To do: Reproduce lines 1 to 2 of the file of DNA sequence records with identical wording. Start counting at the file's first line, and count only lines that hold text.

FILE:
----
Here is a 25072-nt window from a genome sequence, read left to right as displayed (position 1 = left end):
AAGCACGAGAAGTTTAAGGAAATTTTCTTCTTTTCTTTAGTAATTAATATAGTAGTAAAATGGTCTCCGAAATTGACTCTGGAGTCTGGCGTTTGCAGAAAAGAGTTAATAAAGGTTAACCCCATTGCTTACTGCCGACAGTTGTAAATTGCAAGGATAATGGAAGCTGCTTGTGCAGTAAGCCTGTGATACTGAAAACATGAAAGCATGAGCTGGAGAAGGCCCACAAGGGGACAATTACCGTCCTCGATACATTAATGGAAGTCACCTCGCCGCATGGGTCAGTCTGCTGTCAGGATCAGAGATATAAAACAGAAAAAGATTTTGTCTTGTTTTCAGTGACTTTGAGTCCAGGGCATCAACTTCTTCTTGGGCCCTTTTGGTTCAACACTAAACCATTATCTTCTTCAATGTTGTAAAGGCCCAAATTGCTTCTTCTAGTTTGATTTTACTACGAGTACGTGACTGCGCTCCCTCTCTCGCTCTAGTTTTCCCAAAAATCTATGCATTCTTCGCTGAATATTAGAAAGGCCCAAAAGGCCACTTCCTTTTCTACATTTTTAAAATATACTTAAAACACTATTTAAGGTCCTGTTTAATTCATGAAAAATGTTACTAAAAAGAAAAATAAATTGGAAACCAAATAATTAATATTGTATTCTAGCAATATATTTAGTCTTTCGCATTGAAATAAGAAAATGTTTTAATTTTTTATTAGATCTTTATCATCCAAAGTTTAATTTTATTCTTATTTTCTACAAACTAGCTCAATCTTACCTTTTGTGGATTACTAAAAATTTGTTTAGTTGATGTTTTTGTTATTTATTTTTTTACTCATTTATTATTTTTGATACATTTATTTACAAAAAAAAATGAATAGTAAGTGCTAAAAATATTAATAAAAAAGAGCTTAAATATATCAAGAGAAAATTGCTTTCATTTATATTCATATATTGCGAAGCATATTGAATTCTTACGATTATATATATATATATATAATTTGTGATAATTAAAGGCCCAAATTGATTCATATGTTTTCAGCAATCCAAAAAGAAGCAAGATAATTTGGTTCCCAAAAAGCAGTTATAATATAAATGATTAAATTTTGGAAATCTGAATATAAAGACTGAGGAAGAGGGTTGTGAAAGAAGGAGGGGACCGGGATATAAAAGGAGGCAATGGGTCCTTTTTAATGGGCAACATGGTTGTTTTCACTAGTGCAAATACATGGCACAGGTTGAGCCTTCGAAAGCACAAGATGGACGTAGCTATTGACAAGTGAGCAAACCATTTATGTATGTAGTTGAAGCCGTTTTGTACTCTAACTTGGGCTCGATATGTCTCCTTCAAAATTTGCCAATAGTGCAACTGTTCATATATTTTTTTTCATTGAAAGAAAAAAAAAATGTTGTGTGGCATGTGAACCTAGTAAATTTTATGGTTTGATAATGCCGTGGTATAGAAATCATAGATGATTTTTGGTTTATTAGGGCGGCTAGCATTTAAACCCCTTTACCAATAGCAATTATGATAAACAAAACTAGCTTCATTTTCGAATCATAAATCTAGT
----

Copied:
Here is a 25072-nt window from a genome sequence, read left to right as displayed (position 1 = left end):
AAGCACGAGAAGTTTAAGGAAATTTTCTTCTTTTCTTTAGTAATTAATATAGTAGTAAAATGGTCTCCGAAATTGACTCTGGAGTCTGGCGTTTGCAGAAAAGAGTTAATAAAGGTTAACCCCATTGCTTACTGCCGACAGTTGTAAATTGCAAGGATAATGGAAGCTGCTTGTGCAGTAAGCCTGTGATACTGAAAACATGAAAGCATGAGCTGGAGAAGGCCCACAAGGGGACAATTACCGTCCTCGATACATTAATGGAAGTCACCTCGCCGCATGGGTCAGTCTGCTGTCAGGATCAGAGATATAAAACAGAAAAAGATTTTGTCTTGTTTTCAGTGACTTTGAGTCCAGGGCATCAACTTCTTCTTGGGCCCTTTTGGTTCAACACTAAACCATTATCTTCTTCAATGTTGTAAAGGCCCAAATTGCTTCTTCTAGTTTGATTTTACTACGAGTACGTGACTGCGCTCCCTCTCTCGCTCTAGTTTTCCCAAAAATCTATGCATTCTTCGCTGAATATTAGAAAGGCCCAAAAGGCCACTTCCTTTTCTACATTTTTAAAATATACTTAAAACACTATTTAAGGTCCTGTTTAATTCATGAAAAATGTTACTAAAAAGAAAAATAAATTGGAAACCAAATAATTAATATTGTATTCTAGCAATATATTTAGTCTTTCGCATTGAAATAAGAAAATGTTTTAATTTTTTATTAGATCTTTATCATCCAAAGTTTAATTTTATTCTTATTTTCTACAAACTAGCTCAATCTTACCTTTTGTGGATTACTAAAAATTTGTTTAGTTGATGTTTTTGTTATTTATTTTTTTACTCATTTATTATTTTTGATACATTTATTTACAAAAAAAAATGAATAGTAAGTGCTAAAAATATTAATAAAAAAGAGCTTAAATATATCAAGAGAAAATTGCTTTCATTTATATTCATATATTGCGAAGCATATTGAATTCTTACGATTATATATATATATATATAATTTGTGATAATTAAAGGCCCAAATTGATTCATATGTTTTCAGCAATCCAAAAAGAAGCAAGATAATTTGGTTCCCAAAAAGCAGTTATAATATAAATGATTAAATTTTGGAAATCTGAATATAAAGACTGAGGAAGAGGGTTGTGAAAGAAGGAGGGGACCGGGATATAAAAGGAGGCAATGGGTCCTTTTTAATGGGCAACATGGTTGTTTTCACTAGTGCAAATACATGGCACAGGTTGAGCCTTCGAAAGCACAAGATGGACGTAGCTATTGACAAGTGAGCAAACCATTTATGTATGTAGTTGAAGCCGTTTTGTACTCTAACTTGGGCTCGATATGTCTCCTTCAAAATTTGCCAATAGTGCAACTGTTCATATATTTTTTTTCATTGAAAGAAAAAAAAAATGTTGTGTGGCATGTGAACCTAGTAAATTTTATGGTTTGATAATGCCGTGGTATAGAAATCATAGATGATTTTTGGTTTATTAGGGCGGCTAGCATTTAAACCCCTTTACCAATAGCAATTATGATAAACAAAACTAGCTTCATTTTCGAATCATAAATCTAGT